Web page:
Which is where things began to reach breaking point. The antacids (infant gaviscon) could only be administered by mixing them in with his milk, so I was desperately expressing enough to give him a dose in a bottle as well as breastfeeding to feed his hunger. There was a whole worry over ‘nipple confusion’… a term which even now makes me giggle and think ‘what the flip is my life coming to??’. We even tried mixing the antacids with water but he had the worst gripe ever and became super constipated! On top of all this, I wasn’t able to put him down for barely any time at all…. I couldn’t, he would wake up in pain every time. It meant I couldn’t eat proper meals, take a bath or shower.. even brush my teeth! I know you make sacrifices as as parent, especially as a mother, but that was all verging upon ridiculous. We weren’t miserable, far from it, but things just ‘felt wrong’. A bit like we were wearing a new pair of shoes on the wrong feet y’know?
So, one night, after 48 hours straight of no sleep, expressing myself every hour and then having Baby Bear soothing his heartburn by ‘grazing’ on my boobs for 2 hours straight… I just had a moment of calm clarity and found myself saying to him ‘Right Kid, we have reached a crossroads. This road sucks (literally) so let’s go down another road huh?’.
I made him up a bottle of formula and he downed it within a few minutes. He then winded fine, brought up a smidgen of milk but nothing like before… And then promptly fell asleep for 4 hours.
Now, this is simply our experience therefore I am not ‘bashing breastfeeding’. I loved nursing my son and I actually miss it everyday. But I had to put my feelings second and his welfare first. He is more settled, content and in far less pain now that his tummy feels more full. As a result, we are still formula feeding, and have since changed from regular formula to a special anti reflux one which is thicker in consistency and stays down a lot better than regular formula. There are still bad days where he really struggles to keep things down. We find ourselves contemplating the idea of wearing rain coats and making a permanent baby walker type structure suspended from the ceiling to keep him upright so we can sleep! But on the whole, life has been better since making the switch and I’m glad we went down that road….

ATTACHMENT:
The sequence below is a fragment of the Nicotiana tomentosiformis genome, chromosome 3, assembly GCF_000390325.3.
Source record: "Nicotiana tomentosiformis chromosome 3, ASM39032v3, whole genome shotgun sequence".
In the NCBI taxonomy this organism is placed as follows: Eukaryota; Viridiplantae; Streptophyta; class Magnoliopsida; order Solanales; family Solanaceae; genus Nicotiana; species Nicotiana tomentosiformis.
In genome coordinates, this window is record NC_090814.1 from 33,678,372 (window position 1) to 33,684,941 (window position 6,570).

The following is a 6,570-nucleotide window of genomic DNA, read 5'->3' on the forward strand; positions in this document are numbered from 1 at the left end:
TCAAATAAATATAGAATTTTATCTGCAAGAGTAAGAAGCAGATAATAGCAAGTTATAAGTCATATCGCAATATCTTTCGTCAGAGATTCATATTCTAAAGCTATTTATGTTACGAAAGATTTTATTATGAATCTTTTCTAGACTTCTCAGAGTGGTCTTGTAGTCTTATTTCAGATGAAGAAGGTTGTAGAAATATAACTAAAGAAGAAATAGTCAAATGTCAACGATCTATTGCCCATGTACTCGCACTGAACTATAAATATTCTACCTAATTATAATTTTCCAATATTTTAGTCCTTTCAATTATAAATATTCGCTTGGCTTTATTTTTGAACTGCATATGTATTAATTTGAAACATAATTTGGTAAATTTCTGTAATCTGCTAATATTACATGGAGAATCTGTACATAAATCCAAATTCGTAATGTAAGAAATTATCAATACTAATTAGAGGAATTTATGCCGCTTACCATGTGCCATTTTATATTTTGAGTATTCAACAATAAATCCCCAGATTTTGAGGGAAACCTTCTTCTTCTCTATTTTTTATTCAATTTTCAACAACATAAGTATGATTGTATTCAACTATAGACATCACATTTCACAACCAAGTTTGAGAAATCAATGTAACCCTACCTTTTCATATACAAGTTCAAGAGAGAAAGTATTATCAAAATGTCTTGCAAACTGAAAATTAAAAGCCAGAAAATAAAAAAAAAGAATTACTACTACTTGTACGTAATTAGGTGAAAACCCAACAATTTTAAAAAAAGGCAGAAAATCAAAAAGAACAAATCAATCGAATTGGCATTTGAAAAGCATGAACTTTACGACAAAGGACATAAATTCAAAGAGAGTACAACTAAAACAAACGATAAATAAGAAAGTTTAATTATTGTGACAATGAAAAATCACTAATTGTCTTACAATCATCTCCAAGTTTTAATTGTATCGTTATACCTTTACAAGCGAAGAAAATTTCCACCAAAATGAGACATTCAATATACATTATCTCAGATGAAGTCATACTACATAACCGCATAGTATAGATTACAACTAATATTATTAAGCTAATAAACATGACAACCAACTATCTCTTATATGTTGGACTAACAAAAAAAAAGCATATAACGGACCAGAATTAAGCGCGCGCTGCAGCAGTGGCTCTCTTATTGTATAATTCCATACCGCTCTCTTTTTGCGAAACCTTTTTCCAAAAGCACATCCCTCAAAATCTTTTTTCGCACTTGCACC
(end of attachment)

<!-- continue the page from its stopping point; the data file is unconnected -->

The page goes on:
And my boobs continued to be expressed for almost 2 weeks before realising that they weren’t being used by a Baby Bear, resulting in them revolting and going on strike. As a result, we have a whole freezer drawer full of my own brand of ‘mini milks’ which will keep for 6 months and that can be defrosted and given to Teddy as soon as his tummy is stronger… so I at least feel that my efforts weren’t in vain after all.
Feeding has been… And still is…. A big ole’ roller coaster ride that can have you feeling all sorts of emotions ranging from euphoria at ‘cracking the case’ to complete frustration and loneliness when the whole world sleeps and nothing you do is right. I have fast realised that each mother and baby duo have their own individual feeding story to tell. But as individual and unique as they are, the fact we all have one means there is no need to feel alone, for we are all together in that fact. And that always provides a little comfort.